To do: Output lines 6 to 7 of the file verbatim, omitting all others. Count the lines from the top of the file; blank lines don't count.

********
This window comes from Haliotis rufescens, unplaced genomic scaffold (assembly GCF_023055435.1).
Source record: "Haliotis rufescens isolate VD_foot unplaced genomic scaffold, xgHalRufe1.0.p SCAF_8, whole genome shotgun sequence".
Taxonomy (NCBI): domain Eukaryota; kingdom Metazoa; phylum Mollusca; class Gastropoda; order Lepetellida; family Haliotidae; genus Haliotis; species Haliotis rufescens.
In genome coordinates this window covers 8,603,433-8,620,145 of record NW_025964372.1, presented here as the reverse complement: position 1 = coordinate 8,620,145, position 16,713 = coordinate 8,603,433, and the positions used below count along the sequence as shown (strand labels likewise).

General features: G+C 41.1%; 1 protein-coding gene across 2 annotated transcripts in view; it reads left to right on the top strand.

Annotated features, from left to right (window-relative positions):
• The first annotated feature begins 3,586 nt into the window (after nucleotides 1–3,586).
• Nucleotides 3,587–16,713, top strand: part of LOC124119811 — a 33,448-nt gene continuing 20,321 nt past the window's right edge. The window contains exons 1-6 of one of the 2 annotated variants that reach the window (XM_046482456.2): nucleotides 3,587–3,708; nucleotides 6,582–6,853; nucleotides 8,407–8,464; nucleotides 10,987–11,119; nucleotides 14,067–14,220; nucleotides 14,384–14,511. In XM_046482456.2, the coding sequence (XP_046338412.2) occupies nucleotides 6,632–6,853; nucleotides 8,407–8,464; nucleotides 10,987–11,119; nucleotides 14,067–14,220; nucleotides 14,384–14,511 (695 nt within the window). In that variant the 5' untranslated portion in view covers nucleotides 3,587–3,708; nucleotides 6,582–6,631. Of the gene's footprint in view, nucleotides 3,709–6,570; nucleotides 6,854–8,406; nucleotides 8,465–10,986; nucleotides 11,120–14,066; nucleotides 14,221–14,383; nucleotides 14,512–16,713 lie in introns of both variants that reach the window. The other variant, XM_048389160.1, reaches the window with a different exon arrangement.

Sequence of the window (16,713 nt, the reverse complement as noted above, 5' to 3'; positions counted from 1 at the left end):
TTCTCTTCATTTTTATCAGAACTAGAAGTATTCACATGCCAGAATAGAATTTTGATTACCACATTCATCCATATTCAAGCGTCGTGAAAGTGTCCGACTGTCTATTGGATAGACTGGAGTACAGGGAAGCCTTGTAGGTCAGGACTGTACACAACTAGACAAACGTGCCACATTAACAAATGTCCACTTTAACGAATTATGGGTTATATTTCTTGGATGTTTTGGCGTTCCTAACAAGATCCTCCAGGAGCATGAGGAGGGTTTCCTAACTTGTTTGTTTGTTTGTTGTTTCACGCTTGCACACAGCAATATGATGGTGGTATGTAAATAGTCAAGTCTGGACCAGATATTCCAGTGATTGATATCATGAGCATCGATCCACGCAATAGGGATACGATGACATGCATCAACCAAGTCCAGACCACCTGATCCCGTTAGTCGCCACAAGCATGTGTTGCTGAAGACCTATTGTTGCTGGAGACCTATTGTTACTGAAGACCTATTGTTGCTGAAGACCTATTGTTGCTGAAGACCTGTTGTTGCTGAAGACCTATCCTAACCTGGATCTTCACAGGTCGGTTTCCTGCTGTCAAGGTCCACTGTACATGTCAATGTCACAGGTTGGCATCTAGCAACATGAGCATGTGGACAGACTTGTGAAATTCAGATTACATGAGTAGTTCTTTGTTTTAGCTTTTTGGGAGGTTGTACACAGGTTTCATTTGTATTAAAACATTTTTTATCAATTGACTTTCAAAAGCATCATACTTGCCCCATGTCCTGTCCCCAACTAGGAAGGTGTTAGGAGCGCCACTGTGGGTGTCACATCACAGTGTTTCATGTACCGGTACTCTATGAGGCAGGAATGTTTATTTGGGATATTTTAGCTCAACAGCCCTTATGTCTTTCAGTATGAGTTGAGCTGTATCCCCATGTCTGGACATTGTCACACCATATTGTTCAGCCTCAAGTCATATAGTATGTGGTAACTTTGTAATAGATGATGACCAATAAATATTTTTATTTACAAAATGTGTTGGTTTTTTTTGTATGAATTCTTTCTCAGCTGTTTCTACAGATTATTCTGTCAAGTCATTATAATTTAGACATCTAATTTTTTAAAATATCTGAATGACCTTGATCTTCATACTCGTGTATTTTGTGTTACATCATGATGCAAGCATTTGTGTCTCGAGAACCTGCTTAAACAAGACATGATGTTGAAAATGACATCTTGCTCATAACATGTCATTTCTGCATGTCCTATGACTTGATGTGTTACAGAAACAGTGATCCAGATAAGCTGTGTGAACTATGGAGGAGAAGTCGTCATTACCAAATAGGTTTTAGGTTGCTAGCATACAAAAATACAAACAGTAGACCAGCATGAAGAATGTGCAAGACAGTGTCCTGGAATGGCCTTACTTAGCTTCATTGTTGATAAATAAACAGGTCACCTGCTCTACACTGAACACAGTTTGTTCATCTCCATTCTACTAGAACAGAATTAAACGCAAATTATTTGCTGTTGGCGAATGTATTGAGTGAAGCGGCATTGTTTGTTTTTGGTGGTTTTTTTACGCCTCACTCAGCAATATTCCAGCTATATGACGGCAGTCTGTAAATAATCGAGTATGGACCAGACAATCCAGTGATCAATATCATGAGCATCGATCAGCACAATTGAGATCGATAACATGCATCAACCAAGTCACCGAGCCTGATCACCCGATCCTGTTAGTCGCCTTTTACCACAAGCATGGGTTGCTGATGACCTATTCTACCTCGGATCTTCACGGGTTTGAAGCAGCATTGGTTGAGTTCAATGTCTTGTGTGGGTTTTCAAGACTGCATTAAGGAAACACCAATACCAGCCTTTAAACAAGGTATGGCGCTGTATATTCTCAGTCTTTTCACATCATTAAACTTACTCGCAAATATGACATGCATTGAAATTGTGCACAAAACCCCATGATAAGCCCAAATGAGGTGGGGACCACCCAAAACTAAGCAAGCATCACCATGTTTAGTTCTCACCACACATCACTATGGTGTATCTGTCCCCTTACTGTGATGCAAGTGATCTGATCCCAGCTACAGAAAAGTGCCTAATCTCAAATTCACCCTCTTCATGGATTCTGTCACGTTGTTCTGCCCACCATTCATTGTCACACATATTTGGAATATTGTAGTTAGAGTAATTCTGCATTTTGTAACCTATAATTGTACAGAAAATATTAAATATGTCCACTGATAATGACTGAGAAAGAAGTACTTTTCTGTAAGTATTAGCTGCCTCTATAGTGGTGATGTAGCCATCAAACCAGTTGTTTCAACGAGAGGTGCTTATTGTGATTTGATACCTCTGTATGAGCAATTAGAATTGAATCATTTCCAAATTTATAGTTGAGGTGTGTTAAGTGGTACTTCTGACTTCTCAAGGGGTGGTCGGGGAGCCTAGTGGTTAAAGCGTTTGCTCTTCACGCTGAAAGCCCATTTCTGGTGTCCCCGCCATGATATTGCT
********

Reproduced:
Annotated features, from left to right (window-relative positions):
• The first annotated feature begins 3,586 nt into the window (after nucleotides 1–3,586).